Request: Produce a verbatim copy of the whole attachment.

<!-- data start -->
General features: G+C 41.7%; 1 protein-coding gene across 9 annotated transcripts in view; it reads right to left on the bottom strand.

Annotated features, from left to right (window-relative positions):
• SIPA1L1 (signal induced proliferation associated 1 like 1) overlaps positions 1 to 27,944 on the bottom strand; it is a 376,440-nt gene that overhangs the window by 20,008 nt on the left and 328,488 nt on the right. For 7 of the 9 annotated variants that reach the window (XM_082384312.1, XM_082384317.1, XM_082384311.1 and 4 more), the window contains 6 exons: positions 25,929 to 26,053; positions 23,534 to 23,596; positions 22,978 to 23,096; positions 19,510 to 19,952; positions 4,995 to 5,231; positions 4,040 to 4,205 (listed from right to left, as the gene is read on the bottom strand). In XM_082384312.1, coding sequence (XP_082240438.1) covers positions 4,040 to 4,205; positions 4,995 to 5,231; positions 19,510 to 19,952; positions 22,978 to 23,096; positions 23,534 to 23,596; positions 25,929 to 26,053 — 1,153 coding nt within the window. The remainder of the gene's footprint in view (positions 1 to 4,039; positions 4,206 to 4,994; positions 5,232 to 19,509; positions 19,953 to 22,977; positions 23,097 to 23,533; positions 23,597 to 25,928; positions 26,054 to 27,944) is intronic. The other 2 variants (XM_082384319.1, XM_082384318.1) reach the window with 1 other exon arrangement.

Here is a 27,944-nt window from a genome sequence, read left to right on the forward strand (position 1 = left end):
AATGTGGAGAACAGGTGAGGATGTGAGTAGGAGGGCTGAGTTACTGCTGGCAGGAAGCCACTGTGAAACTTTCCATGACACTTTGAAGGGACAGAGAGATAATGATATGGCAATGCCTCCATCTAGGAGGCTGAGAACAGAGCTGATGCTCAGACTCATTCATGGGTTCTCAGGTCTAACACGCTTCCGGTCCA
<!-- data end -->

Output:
General features: G+C 41.7%; 1 protein-coding gene across 9 annotated transcripts in view; it reads right to left on the bottom strand.

Annotated features, from left to right (window-relative positions):
• SIPA1L1 (signal induced proliferation associated 1 like 1) overlaps positions 1 to 27,944 on the bottom strand; it is a 376,440-nt gene that overhangs the window by 20,008 nt on the left and 328,488 nt on the right. For 7 of the 9 annotated variants that reach the window (XM_082384312.1, XM_082384317.1, XM_082384311.1 and 4 more), the window contains 6 exons: positions 25,929 to 26,053; positions 23,534 to 23,596; positions 22,978 to 23,096; positions 19,510 to 19,952; positions 4,995 to 5,231; positions 4,040 to 4,205 (listed from right to left, as the gene is read on the bottom strand). In XM_082384312.1, coding sequence (XP_082240438.1) covers positions 4,040 to 4,205; positions 4,995 to 5,231; positions 19,510 to 19,952; positions 22,978 to 23,096; positions 23,534 to 23,596; positions 25,929 to 26,053 — 1,153 coding nt within the window. The remainder of the gene's footprint in view (positions 1 to 4,039; positions 4,206 to 4,994; positions 5,232 to 19,509; positions 19,953 to 22,977; positions 23,097 to 23,533; positions 23,597 to 25,928; positions 26,054 to 27,944) is intronic. The other 2 variants (XM_082384319.1, XM_082384318.1) reach the window with 1 other exon arrangement.

Here is a 27,944-nt window from a genome sequence, read left to right on the forward strand (position 1 = left end):
AATGTGGAGAACAGGTGAGGATGTGAGTAGGAGGGCTGAGTTACTGCTGGCAGGAAGCCACTGTGAAACTTTCCATGACACTTTGAAGGGACAGAGAGATAATGATATGGCAATGCCTCCATCTAGGAGGCTGAGAACAGAGCTGATGCTCAGACTCATTCATGGGTTCTCAGGTCTAACACGCTTCCGGTCCA